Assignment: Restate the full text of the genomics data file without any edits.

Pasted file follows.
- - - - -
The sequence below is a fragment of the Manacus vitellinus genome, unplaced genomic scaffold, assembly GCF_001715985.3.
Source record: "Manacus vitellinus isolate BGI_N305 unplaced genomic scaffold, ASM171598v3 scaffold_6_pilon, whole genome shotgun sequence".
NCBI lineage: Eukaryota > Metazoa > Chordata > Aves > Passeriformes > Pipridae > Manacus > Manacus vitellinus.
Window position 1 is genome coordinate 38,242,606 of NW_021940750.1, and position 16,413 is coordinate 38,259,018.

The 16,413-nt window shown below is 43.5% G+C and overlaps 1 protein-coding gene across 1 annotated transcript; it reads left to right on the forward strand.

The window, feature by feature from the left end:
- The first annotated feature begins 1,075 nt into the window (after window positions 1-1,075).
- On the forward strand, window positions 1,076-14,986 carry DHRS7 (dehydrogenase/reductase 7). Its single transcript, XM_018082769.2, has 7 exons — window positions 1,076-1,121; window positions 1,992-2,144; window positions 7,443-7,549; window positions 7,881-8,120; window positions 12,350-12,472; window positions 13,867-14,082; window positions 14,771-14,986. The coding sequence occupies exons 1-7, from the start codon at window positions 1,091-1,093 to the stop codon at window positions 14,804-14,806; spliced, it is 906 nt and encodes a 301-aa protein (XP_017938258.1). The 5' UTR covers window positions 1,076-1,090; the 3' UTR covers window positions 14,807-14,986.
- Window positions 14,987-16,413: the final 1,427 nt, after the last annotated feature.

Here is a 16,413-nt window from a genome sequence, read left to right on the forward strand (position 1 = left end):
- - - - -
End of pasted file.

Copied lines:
The sequence below is a fragment of the Manacus vitellinus genome, unplaced genomic scaffold, assembly GCF_001715985.3.
Source record: "Manacus vitellinus isolate BGI_N305 unplaced genomic scaffold, ASM171598v3 scaffold_6_pilon, whole genome shotgun sequence".
NCBI lineage: Eukaryota > Metazoa > Chordata > Aves > Passeriformes > Pipridae > Manacus > Manacus vitellinus.
Window position 1 is genome coordinate 38,242,606 of NW_021940750.1, and position 16,413 is coordinate 38,259,018.

The 16,413-nt window shown below is 43.5% G+C and overlaps 1 protein-coding gene across 1 annotated transcript; it reads left to right on the forward strand.

The window, feature by feature from the left end:
- The first annotated feature begins 1,075 nt into the window (after window positions 1-1,075).
- On the forward strand, window positions 1,076-14,986 carry DHRS7 (dehydrogenase/reductase 7). Its single transcript, XM_018082769.2, has 7 exons — window positions 1,076-1,121; window positions 1,992-2,144; window positions 7,443-7,549; window positions 7,881-8,120; window positions 12,350-12,472; window positions 13,867-14,082; window positions 14,771-14,986. The coding sequence occupies exons 1-7, from the start codon at window positions 1,091-1,093 to the stop codon at window positions 14,804-14,806; spliced, it is 906 nt and encodes a 301-aa protein (XP_017938258.1). The 5' UTR covers window positions 1,076-1,090; the 3' UTR covers window positions 14,807-14,986.
- Window positions 14,987-16,413: the final 1,427 nt, after the last annotated feature.

Here is a 16,413-nt window from a genome sequence, read left to right on the forward strand (position 1 = left end):